The researchers looked at fossilized marine mollusk shells from across the globe. The researchers discovered "what appears to be a global signal of both abrupt ocean warming and distinctly elevated mercury concentrations" caused by the mass eruption of the Deccan Traps in India, according to a statement accompanying the study.
"For the first time, we can provide insights into the distinct climatic and environmental impacts of Deccan Traps volcanism by analyzing a single material," said Kyle Meyer, lead author of the new study, in a statement. "It was incredibly surprising to see that the exact same samples where marine temperatures showed an abrupt warming signal also exhibited the highest mercury concentrations, and that these concentrations were of similar magnitude to a site of significant modern industrial mercury contamination."
The study has been published in the scientific journal Nature Communications.
The level of mercury in the ancient shells was comparable to the freshwater clamshells that the researchers collected from Virginia's South River contaminated site. The study's co-author, Sierra Petersen, said the area has a fishing ban because of the high levels of mercury.
"Mercury anomalies had been documented in sediments but never before in shells," Petersen added. "Having the ability to reconstruct both climate and a volcanism indicator in the exact same materials helps us circumvent lots of problems related to relative dating. So, one of the big firsts in this study is the technical proof of concept."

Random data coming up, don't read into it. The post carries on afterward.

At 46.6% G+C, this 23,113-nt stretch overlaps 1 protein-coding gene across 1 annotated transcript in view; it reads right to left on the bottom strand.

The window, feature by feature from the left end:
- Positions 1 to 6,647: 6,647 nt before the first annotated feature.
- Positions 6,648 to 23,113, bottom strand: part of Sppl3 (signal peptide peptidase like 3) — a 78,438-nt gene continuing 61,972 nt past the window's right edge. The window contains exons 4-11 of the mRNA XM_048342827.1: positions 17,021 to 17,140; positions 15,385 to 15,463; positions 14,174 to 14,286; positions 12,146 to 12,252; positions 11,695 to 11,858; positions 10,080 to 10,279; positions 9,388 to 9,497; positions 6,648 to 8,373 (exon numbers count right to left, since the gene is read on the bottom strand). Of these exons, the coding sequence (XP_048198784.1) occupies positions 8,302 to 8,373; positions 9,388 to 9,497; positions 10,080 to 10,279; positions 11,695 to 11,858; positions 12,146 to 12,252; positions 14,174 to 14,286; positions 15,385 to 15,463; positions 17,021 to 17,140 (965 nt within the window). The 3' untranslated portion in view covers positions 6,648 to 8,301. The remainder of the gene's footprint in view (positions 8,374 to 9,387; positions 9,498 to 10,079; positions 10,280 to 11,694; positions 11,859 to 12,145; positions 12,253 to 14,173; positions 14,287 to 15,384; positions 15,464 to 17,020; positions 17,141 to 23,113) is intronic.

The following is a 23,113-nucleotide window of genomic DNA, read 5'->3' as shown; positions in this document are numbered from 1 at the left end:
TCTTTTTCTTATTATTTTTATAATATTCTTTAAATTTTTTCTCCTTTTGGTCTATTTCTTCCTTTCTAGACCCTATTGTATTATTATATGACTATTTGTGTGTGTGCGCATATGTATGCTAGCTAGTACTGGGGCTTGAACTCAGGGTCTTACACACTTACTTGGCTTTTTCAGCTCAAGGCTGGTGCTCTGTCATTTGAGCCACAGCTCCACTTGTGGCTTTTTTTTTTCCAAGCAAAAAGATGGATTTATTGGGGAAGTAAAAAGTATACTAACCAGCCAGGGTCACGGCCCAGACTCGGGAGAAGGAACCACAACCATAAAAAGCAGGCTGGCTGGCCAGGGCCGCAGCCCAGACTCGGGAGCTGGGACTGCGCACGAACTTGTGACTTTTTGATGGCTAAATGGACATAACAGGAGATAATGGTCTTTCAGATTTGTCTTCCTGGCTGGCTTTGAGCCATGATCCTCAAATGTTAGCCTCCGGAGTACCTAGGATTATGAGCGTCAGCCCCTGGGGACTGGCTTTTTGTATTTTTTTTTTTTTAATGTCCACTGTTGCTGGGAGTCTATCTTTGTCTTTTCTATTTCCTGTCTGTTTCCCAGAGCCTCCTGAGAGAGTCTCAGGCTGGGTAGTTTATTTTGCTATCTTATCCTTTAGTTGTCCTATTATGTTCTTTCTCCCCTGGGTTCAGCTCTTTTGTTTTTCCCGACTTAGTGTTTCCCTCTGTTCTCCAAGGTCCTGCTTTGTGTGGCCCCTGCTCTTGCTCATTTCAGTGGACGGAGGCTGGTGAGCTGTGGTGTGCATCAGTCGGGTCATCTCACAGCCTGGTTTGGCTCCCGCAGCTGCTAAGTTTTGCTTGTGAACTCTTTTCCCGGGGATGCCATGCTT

Mercury is a highly toxic metal that not only results in significant health issues in humans, but fish and wildlife as well. Volcanic eruptions are the largest producer of naturally occurring mercury. The fossilized shells, which contain mercury, give new credence to the idea that mercury poisoning may have negatively impacted the dinosaurs.
The new study sheds light on both the timing and scale of the Deccan Traps explosion, as well as a direct linkage to how the climate responded--"an important first," according to the authors.
The mass eruption of the Deccan Traps likely happened several thousand years prior to the asteroid that left the Chicxulub crater in the Yucatán Peninsula in Mexico and "lasted, on and off, for nearly a million years." These eruptions, which occurred 66 million years ago, are believed to have formed much of western India.
Researchers continue to learn more about the time period surrounding the dinosaur extinction, including about the asteroid itself. According to a study published in October, the asteroid, which hit Earth and wiped out nearly 75 percent of all species on the planet, may have acidified Earth's oceans.
A separate study, published in January, put forth a theory that the impact from the space rock also caused a worldwide tsunami that reached more than 5,000 feet in the air.